The Data Portal required remote API access to our proprietary survey data collation engine. Here's how we did it.
The BBC contacted the SwissPeaks Group to aid with a survey-data processing and homogenisation project for their Media Action department. Initially, SwissPeaks (via <mount/alpine>) were tasked with receiving raw data from fieldwork, cleaning it, and sending it on to another company for use in a data portal, in the form of a ready-to-use database. This data portal was to be a public resource to allow anyone to examine the collected data, across all countries and "Themes" (provided by the BBC) in a compact and easy manner.
As detailed below, the brief changed as the project started and the technical difficulties inherent when working with survey data surfaced.
As many researchers are aware, survey data has some complicated and nuanced meta-data properties that do not allow it to be treated in the same way as other data types. Briefly, these properties are:
These properties tend to confuse and confound engineers who are more used to standard data types (sales, traffic, anything scalar etc), especially the multi-type variable. Upon delivering our ready-to-use database, the web-software company tasked with the front-end found it a little difficult to understand - and we totally get it.
After some deliberation on how between <mount/alpine> and the web-application company could work to deliver the data portal, we decided it best to take over the back-end development in-house, and offer an easy to use RESTful API for the web-application company to work with.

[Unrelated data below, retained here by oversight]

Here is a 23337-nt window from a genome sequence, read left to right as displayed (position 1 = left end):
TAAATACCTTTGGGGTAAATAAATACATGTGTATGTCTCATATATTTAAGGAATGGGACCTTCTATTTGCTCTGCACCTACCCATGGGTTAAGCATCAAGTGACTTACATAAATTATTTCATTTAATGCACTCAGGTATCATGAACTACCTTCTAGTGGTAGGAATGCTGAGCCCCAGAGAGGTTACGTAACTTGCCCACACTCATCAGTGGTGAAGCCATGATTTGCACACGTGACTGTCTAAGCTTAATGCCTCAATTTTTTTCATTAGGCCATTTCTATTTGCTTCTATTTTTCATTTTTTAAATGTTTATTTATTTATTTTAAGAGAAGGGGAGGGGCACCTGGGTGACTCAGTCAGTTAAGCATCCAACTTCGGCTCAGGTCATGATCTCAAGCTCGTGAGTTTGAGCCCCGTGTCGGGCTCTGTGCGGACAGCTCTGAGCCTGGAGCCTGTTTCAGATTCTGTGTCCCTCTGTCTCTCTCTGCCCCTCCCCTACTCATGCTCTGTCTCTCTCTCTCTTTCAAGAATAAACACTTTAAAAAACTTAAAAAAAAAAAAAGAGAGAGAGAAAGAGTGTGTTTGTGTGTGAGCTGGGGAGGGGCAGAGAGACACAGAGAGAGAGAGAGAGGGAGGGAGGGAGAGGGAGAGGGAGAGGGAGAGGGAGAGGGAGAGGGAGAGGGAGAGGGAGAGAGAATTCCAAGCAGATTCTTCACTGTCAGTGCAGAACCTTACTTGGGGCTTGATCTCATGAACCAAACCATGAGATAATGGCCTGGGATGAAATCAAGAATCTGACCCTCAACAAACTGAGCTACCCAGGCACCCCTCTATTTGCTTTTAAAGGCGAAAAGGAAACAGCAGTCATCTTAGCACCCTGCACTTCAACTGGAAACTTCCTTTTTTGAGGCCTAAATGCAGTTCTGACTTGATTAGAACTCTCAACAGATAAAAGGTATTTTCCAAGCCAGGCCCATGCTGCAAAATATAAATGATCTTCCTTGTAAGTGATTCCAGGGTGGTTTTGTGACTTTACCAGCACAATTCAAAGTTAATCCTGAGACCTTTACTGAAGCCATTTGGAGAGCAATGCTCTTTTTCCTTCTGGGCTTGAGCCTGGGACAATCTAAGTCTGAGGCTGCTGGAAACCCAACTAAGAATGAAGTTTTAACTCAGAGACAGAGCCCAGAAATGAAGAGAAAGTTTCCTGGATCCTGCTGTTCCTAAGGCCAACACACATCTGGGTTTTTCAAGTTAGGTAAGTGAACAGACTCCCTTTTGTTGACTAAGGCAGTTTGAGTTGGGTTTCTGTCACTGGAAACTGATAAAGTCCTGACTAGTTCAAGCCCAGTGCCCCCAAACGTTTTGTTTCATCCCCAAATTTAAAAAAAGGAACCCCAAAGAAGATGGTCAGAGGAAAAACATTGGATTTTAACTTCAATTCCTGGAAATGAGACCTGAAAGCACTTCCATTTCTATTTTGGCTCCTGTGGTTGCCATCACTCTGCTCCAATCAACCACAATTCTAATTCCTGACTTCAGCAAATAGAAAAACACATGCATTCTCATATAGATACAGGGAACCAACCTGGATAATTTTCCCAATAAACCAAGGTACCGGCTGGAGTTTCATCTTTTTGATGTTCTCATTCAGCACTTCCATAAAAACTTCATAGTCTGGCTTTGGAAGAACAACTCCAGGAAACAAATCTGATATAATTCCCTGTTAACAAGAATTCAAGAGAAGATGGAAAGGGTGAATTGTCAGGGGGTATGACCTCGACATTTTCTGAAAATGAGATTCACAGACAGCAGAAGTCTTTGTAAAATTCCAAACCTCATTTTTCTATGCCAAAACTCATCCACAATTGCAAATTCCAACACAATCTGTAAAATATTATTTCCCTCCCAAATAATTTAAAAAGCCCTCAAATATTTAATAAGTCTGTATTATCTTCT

Having already built the homogenised database, we would be able to quickly start development on the API, using our proprietary survey data collation engine as our start-point.
As well as being RESTful, the API also needed to:
The API was delivered in time enough for the Data Portal to launch without hitch. As usual, our development guru's worked to our high coding and best-practice standards and delivered a system that out prformed the brief. The API continues to provide live data, found at:
For those who are more development oriented, here's a jargon-ridden breakdown statement of the project:
<mount/alpine> delivered a RESTful API that included a SQL database, built in PHP 7.1 using PSR2/4 standards on the Lectric (https://github.com/erbarratt/lectric) framework. The API accepts JQuery ajax calls made from the front end, using hash-generated API keys and always provides graceful error fallback handling. The API has been packaged in composer, allowing remote install via packagist. Required to serve are Apache, MariaDB, handling PHP via fastcgi.